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11

I think you should start as if it is a game. Your child should be interested in this game, and its rules should be easy. There is nothing hard about creating a random sound with a harmonica, and at first it will be ok just to leave him to this. Once your son is more familiar with the instrument, you should start the main phase of the learning: Find the ...


7

I have to say that a household and environment that fosters a love of music will have a large impact on your daughters interest. Likely only piano lessons with an instructor will assess her interest in that particular instrument, but that's really just the tip of the iceberg. There are lots of other instruments, most just as fulfilling, as well as singing ...


6

There are hundreds of different types of breathing exercises, so I will mention a few and suggest important concepts to cover. 1.) Teach them how to visualize their breathing. This one is extremely important and is the root of good breathing. I always teach my students to think of taking big, large, open, relaxed, deep breaths. 2.) They should be silent. ...


5

I disliked piano (particularly lessons) until grade 11. Something just changed and now I love it. Some kids will enjoy it right away, but most of the time I hear stories like mine. I was a disciplined kid but most generally aren't, and practising is a drag. A lack of interest may not be a good indicator that you should stop the lessons -- so many people ...


4

I think it may not be the best vantage to try and "assess" the amount of interest. Look at it this way. Your child's interest in music is not set in stone. It's a living part of her, and if nurtured it can grow. A bad instructor can bunk her desire to ever touch the instrument. But your own interest and involvement in her lessons are primary. So don't ...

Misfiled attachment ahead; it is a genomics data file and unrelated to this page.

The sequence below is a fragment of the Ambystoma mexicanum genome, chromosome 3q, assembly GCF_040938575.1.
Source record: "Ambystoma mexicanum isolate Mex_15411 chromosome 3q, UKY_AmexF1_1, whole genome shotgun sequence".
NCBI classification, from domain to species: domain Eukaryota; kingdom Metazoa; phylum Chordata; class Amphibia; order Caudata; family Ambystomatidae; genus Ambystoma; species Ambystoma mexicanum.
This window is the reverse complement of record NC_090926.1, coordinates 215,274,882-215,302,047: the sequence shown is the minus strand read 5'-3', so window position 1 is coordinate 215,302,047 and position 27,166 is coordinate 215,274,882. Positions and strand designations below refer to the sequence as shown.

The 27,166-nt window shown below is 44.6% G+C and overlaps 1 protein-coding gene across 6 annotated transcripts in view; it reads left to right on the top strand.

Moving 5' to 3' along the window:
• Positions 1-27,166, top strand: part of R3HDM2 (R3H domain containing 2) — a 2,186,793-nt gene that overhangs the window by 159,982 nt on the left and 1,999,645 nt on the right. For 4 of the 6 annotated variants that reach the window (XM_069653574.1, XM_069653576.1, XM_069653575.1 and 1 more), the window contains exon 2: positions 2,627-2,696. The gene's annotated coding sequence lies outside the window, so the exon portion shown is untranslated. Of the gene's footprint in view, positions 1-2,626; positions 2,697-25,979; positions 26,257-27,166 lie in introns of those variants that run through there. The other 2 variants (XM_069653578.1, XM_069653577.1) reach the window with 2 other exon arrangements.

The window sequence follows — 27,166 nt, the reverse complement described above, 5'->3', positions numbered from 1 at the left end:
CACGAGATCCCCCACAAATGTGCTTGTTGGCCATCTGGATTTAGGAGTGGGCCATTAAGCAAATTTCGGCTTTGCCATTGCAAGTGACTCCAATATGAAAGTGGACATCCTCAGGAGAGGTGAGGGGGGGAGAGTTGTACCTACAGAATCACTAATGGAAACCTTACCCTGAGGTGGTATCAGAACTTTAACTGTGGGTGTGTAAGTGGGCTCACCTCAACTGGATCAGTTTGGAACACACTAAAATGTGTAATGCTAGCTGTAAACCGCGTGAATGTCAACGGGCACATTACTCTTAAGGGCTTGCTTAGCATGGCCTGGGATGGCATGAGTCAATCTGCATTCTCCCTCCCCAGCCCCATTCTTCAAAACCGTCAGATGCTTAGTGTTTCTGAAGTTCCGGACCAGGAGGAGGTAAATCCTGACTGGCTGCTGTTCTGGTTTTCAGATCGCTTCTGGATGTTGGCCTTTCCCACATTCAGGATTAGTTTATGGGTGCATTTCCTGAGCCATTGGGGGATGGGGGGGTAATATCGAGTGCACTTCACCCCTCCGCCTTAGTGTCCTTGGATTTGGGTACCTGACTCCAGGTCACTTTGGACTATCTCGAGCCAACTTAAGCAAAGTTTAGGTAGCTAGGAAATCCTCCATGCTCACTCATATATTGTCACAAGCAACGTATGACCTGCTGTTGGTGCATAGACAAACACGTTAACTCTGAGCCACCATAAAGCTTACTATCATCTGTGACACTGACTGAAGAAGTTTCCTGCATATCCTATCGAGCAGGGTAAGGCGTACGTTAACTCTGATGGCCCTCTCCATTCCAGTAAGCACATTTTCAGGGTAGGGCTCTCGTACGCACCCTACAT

4

In my experience of leading amateur kids choirs, the comfortable range for most 4-8 year olds would be around middle C (or possibly as low as the B flat just below that) up to around D or E -- that is, just over an octave. Many kids would struggle with a low A or a high F, I think.


4

I bought my son a 3/4 scale guitar with nylon strings when he was 5 or 6. That gave him enough interest to start learning, then I let him use one of my cheap full scale acoustics with steel strings at age 8 as his hands were big enough. Currently he has taken up bass, so he is learning on a 5 string that my bass player had spare. It is a challenge as he is ...


2

Consider a ukulele. "Real" ukuleles are available cheaply (although you can spend a lot on a really lovely one). It suits small hands. It has nylon strings so it's not too difficult to fret. There are plenty of resources for learning real songs to play on the uke. Having fewer strings makes for easier chord shapes. It's a great instrument on which a child ...


2

I started playing guitar at about 7 years old, I got a classical guitar, slightly smaller than the common size -but very slightly (I think it was larger that the '3/4 size', I actually played until I was 20!). The important thing for a child, I'd say, is that the guitar is confortable to play: rather low action and normal-to-low tension strings. Nylon, of ...


2